Hearing the sound of the train coming through town is a natural sound for Celeste Graves.
This sound has resonated through Magnolia for a hundred and fifty years.
"The trains don't bother me I've heard them all my life, but when somebody spends the night with me they can't sleep very good when a train comes through and blows. When they hear it, it bothers them."
Graves was born and raised in Magnolia. She says working on the railroad was her father's first love.
"When he first started working he was 16 years old and he worked on laying the rails. He helped do that when they first came through Magnolia," said Graves.
"He always wore white clothes, white pants, white shirt and the wonderful railroad hat that he loved so well," said Graves.
Residents say the train station in Magnolia was one of the main stops between Houston and Fort Worth and workers hauled tons of lumber cut by one of the original saw mills in the area.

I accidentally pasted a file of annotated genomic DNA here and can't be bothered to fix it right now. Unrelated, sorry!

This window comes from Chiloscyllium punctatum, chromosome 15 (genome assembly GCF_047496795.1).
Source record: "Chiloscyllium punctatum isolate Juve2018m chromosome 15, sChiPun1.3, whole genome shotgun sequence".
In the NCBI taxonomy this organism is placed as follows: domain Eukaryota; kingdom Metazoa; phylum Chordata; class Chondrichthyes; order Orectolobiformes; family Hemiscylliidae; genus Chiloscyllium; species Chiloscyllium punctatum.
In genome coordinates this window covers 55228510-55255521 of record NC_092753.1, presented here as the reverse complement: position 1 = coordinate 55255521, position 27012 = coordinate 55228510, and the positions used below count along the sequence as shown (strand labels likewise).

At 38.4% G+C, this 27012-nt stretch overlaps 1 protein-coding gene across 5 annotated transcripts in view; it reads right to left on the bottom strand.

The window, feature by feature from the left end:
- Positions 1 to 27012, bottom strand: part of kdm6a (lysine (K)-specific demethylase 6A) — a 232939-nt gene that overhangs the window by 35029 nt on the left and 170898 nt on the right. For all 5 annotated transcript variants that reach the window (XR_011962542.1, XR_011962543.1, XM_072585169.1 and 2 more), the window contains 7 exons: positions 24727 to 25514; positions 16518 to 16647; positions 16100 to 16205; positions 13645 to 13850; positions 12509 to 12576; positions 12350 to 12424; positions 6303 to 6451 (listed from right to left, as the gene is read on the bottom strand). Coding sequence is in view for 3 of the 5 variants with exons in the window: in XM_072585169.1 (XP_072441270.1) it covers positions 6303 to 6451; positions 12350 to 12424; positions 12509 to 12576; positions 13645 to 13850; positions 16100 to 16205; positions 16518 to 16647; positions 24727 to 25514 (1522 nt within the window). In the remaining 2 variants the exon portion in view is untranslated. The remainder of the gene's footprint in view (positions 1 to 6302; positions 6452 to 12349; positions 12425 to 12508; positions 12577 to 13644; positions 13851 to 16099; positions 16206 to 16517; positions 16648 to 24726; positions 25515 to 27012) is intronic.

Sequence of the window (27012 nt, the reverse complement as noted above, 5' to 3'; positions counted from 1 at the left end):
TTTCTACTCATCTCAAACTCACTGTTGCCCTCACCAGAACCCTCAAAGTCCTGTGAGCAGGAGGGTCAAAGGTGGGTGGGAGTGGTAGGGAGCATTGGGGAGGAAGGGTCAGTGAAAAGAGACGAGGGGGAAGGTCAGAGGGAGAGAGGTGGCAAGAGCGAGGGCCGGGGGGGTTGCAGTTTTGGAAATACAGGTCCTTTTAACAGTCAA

A version of an original train car now sits in front of the Magnolia Depot.
The railroad has been in place in Magnolia since 1902 and with the rich history surrounding the city, the Union Pacific Railroad has now crowned "The City of Unity" an official Train Town.
It is also listed in the State Historical Register.
Graves, who is treasurer of the Historical Society of Magnolia, believes the railroad gave the city of Magnolia an economic boom as people moved to get jobs and live in the area.
"It made little old Magnolia prosper," said Graves.
Graves and other residents are proud to receive the honor.
To learn more about Magnolia, below is a link to the City Website.
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